I usually don’t pay too much attention to year-end forecasts, although I do read them. But this one caught my eye.
It was not one of the typical forecasts that seem to be written so that the analyst can say he or she was right, whatever happens. Or they can point to a dramatic event that was completely unexpected.
I mean, who could have predicted that Mexico would send troops into California? So it’s nice to see a clear-cut prediction that leaves no room for doubt, at least in the mind of whomever is making the forecast.
This prediction for investors who wonder what 2014 will look like was publicized by a very successful broker – one of the biggest, as they say – named David John Marotta. It wasn’t Marotta’s forecast, he was just doing us all a “favor” by passing it on.
The message was – in a few words – to make sure you have guns and ammunition available because the market is going to have a fatal crash. I guess this doomsday fellow would include real estate and other investments too numerous to mention that will collapse along with the stock market.
It’s like the old gag about one day in the not too distant future, when a shocking announcement is made by astronomers – a previously uncharted giant asteroid is heading for us at almost the speed of light and will hit the next day, destroying the Earth.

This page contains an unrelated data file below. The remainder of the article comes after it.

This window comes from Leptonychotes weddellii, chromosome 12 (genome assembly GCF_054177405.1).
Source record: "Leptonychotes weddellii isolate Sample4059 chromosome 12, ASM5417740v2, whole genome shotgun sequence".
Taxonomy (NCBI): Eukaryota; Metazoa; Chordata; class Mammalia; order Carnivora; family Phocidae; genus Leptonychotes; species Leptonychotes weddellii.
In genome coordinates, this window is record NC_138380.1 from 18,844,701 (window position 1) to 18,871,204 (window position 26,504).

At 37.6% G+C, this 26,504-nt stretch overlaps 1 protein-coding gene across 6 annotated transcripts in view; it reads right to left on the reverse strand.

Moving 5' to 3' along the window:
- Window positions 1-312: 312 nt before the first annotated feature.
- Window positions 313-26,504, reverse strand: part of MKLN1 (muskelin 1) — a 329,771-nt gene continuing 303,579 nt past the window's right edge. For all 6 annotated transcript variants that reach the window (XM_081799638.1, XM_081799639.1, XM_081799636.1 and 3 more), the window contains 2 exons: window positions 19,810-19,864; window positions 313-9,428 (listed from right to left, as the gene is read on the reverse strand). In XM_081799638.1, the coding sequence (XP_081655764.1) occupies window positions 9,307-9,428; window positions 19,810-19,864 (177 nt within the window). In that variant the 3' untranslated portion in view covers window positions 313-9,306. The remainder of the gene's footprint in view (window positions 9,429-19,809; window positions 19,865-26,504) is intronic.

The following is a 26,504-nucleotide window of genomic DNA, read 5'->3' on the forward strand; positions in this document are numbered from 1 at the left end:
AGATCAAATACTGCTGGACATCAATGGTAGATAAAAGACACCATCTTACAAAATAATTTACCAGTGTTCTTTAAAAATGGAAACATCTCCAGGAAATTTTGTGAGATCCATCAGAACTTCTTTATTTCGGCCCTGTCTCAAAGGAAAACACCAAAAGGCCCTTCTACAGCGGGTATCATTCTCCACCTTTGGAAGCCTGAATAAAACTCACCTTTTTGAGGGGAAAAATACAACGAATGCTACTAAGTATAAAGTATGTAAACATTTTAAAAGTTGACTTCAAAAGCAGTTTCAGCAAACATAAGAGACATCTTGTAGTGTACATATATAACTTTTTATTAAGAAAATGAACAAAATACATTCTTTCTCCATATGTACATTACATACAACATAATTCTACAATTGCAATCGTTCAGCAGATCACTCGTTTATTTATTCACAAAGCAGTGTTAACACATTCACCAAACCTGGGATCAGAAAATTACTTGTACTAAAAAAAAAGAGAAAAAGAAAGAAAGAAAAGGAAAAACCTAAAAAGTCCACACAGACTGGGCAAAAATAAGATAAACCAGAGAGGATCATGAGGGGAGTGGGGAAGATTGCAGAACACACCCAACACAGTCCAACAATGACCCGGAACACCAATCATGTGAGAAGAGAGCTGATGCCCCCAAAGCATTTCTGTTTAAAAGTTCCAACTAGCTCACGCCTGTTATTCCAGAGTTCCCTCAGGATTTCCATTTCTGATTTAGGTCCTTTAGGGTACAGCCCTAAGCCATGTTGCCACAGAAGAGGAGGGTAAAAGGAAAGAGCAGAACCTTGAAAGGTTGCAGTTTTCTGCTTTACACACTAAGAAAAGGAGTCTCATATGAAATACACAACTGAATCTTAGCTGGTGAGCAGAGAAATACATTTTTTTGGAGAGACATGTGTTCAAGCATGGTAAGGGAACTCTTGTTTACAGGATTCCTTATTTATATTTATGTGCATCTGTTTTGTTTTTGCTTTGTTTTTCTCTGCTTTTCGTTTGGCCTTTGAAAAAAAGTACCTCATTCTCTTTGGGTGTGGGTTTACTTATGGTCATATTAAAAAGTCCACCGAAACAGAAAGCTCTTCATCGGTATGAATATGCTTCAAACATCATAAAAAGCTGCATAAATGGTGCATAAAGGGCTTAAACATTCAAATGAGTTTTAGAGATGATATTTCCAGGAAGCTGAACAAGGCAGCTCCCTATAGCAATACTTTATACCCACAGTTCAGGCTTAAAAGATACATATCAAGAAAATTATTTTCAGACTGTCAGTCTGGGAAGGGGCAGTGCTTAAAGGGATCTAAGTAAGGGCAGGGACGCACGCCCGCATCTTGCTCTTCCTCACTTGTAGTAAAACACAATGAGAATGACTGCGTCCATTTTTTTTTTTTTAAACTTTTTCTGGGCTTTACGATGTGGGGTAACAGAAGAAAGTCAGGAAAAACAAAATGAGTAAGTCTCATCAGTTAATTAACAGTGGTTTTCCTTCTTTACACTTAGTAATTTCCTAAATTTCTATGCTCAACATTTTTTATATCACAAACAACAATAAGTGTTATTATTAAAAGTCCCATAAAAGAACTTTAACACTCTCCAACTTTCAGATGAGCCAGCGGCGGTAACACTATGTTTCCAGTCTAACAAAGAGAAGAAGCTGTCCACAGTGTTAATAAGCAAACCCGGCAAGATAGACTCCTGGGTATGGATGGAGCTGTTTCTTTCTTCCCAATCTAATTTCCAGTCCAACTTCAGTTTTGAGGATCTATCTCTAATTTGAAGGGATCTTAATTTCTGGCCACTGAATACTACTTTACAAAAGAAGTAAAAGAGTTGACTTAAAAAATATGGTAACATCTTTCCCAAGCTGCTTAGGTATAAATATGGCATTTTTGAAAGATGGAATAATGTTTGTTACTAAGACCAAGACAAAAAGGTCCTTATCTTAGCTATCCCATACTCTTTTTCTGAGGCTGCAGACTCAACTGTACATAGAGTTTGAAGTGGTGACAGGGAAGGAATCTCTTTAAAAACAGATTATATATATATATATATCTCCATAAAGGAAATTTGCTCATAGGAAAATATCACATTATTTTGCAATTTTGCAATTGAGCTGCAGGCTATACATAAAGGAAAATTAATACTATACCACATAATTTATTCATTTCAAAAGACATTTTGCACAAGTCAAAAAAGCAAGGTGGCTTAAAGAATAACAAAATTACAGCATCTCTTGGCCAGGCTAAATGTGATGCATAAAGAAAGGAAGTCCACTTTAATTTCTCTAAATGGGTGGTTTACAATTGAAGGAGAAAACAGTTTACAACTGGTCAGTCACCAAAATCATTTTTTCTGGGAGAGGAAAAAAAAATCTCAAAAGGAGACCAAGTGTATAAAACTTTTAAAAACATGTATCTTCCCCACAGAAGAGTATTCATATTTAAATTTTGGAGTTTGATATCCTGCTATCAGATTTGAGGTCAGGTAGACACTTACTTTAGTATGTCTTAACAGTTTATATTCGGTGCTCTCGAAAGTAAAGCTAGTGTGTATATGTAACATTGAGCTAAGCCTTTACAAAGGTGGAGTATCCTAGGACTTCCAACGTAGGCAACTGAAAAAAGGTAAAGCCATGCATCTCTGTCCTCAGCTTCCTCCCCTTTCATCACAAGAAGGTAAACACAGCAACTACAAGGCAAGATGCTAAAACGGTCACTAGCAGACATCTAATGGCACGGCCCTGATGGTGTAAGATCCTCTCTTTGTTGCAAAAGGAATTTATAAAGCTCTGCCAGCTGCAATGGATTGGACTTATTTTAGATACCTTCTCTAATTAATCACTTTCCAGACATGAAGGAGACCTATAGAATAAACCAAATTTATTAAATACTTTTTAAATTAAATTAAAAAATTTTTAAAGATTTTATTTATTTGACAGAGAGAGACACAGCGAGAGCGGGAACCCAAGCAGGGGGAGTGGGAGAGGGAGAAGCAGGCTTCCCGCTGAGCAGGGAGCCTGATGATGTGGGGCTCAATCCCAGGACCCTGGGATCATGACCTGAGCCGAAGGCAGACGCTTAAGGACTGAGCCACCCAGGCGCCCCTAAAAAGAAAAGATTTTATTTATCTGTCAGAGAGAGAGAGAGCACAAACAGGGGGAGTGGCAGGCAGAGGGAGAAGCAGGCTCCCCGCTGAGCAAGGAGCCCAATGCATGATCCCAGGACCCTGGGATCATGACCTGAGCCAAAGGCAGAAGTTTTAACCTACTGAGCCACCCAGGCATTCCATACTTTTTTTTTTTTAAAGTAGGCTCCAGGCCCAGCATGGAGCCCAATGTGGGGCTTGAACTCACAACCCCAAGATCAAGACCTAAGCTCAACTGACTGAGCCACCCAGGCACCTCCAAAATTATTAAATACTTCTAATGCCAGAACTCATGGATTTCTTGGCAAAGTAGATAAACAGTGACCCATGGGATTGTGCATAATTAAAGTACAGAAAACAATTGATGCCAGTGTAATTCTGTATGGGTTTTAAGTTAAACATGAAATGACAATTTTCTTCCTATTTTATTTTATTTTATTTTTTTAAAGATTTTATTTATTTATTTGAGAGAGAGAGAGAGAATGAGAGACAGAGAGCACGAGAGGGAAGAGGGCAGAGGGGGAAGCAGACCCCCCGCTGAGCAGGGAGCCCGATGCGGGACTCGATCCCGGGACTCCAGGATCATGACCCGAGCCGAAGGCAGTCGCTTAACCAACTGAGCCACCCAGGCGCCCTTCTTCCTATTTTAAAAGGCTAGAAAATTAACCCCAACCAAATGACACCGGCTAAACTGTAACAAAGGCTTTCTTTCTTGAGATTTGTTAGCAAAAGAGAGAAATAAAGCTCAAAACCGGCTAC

The New York Daily News headlines “It’s All Over.” The San Francisco Chronicle says “Capitalism will destroy the Earth within 24 hours.” The Wall Street Journal, however, has a small front page item that says “World to end tomorrow – story on page A18.”
I think of that tired old joke whenever I read, or hear about, a gloomy, foreboding forecast such as the one Marotta is relaying to us. Think of this: can you name any financial types who, a year-and-a-half ago, predicted that the market would rise to more than 16,000 on the Dow? Or that interest rates would hold steady at rock bottom for 18 months with no end in sight? I don’t doubt that there were some accurate forecasts made, but I just don’t know who made them.
Now, having criticized the entire community of market forecasters, let me immodestly join the crowd.
By reputation, the new head of the Federal Reserve, Janet Yellen, is thought of as a “dove” when it comes to interest rates. In other words, she will want to see some strong indicators of inflation before putting on the monetary brakes. If all goes well – heh, heh – the economy will strengthen at a slow rate, providing no reason for a rate increase.
On the other hand, history tells us that something will happen that we didn’t expect.
Bud Stevenson, a retired stockbroker, lives in Fairfield. Reach him at Bsteven254@aol.com.